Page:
UK Politics

Sunday Times rejects Gordon Brown 'criminal' claims

Gordon Brown
Image caption The Sunday Times reported Gordon Brown had purchased a flat at a "knock-down price"

The Sunday Times has rejected criticism by former prime minister Gordon Brown that it used criminals to get access to his personal details.

The newspaper said a story it ran on a flat bought by Mr Brown had been "in the public interest" and followed the Press Complaints Commission code.

"We believe no law was broken in the process of this investigation," a spokesman said.

Mr Brown had accused the newspaper of "unlawful" and "ruthless" tactics.

Meanwhile its sister paper, the Sun, has denied any wrongdoing in a story it ran about Mr Brown's baby son having cystic fibrosis.

'Known criminals'

In a strongly worded attack on the newspaper's publisher, News International, on Wednesday, Mr Brown made a series of allegations about the Sunday Times using "known criminals" and having links to the "criminal underworld".

Mr Brown claimed his personal details were obtained for a front-page Sunday Times report that he had bought a flat owned by Robert Maxwell at a "knock-down price".

He said the newspaper had claimed the flat had never been advertised - and said the paper had been trying to prove a point "with the purpose of bringing me down as a government minister" when he was chancellor.

He alleged the newspaper had got access to his building society account and legal files through "known criminals ... hired by investigators who were working with the Sunday Times."

But the newspaper said the story had been pursued "in the public interest".

A spokesman said: "We were told that Mr Brown had bought a flat cheaper than any normal valuation and that he obtained it through a company in which Geoffrey Robinson, a close ally, had been a director," a spokesman for the newspaper said.

"We had reasonable grounds to investigate this matter and followed the Press Complaints Commission (PCC) code on using subterfuge.

"We believe no law was broken in the process of this investigation, and contrary to Mr Brown's assertion, no criminal was used and the story was published giving all sides a fair hearing."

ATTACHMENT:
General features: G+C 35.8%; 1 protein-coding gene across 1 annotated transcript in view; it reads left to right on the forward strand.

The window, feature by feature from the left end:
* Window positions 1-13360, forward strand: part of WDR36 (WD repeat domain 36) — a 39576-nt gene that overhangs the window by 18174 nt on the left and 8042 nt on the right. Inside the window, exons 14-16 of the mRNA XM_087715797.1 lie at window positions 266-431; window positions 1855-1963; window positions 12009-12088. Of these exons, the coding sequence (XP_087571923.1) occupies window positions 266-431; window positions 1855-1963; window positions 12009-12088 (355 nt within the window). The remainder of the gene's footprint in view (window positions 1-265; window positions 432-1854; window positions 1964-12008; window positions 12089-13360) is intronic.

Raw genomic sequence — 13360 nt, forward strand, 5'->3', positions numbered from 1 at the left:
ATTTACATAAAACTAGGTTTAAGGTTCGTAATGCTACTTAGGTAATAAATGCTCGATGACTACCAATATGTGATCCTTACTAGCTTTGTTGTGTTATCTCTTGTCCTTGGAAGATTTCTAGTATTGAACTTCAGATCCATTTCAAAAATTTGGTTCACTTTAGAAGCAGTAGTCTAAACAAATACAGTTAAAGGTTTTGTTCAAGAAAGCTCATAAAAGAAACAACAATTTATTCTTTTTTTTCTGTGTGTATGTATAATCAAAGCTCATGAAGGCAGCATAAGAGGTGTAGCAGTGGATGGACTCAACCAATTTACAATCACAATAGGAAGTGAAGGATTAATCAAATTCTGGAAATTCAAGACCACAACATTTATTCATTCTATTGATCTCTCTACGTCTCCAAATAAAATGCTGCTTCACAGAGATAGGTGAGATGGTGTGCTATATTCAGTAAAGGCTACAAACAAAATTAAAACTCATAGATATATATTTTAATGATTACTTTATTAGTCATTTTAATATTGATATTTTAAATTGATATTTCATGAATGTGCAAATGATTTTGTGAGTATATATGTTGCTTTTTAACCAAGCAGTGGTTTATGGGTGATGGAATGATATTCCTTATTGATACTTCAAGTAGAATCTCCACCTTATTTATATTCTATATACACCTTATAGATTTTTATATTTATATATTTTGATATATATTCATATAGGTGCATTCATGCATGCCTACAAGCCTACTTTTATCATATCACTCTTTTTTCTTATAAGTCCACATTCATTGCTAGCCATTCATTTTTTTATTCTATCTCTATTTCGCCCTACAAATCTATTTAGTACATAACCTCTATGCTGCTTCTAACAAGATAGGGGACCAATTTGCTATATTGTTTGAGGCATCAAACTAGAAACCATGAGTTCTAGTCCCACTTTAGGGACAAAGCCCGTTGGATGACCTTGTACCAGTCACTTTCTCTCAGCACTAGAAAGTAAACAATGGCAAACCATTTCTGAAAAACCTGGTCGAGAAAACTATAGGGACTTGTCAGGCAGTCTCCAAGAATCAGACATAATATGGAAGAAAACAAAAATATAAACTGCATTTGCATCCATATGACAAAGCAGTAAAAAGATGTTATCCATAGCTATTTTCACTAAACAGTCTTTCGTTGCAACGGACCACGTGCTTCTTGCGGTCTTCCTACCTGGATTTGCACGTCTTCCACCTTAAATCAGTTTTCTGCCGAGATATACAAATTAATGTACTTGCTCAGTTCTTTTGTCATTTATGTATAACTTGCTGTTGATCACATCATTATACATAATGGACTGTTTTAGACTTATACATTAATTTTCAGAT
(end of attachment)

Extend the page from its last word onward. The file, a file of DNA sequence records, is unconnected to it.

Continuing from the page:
'Not our client'

The Guardian has claimed that London lawyers Allen & Overy were tricked into handing over details from Mr Brown's file by a conman - who was later jailed for fraud in relation to a different matter.

But the law firm has denied having worked for Mr Brown, or holding personal files containing information on him. It said at the time the flat was bought, it was acting for the administrators to Robert Maxwell's private companies - and the flat was one of the assets sold.

The law firm said it was possible one of its former employees had been tricked into disclosing the valuation of the property but added: We do not, however, hold any personal legal files for Mr Gordon Brown, as he has never been a client of the firm."

The newspaper's rebuttal came after another day of pressure on News International and its senior executives amid continuing allegations of phone hacking and other malpractice at the publisher.

Meanwhile, sister paper The Sun defended the methods it used in its story in 2006 revealing that Gordon Brown's son Fraser had been diagnosed with cystic fibrosis and said it could "assure the Brown family that we did not access the medical records of their son, nor did we commission anyone to do so".

Mr Brown said he was prompted to speak out by fresh claims in The Guardian that he was targeted by News International newspapers.

Both Prime Minister David Cameron and Labour leader Ed Miliband have expressed sympathy for Mr Brown about the distress caused to him and his family by the stories.

'Empty chair'

News International is under continuing pressure despite its decision to close the News of the World amid allegations its journalists hacked the phones of murdered schoolgirl Milly Dowler and bereaved service families.

The Commons Culture Committee has asked Rupert Murdoch, his son James and News International chief executive Rebekah Brooks to appear before them next week to discuss the allegations and the internal inquiry currently taking place at the company.

News International has said it will "fully co-operate" with the committee but has not confirmed whether they will attend.

Committee member and Labour MP Tom Watson has said he does not expect the trio to attend - and planned to "empty chair" the trio if they failed to appear by calling a halt to their proceedings.

He told BBC News the committee was not interested in quizzing any other News International executives that might attend in their place.

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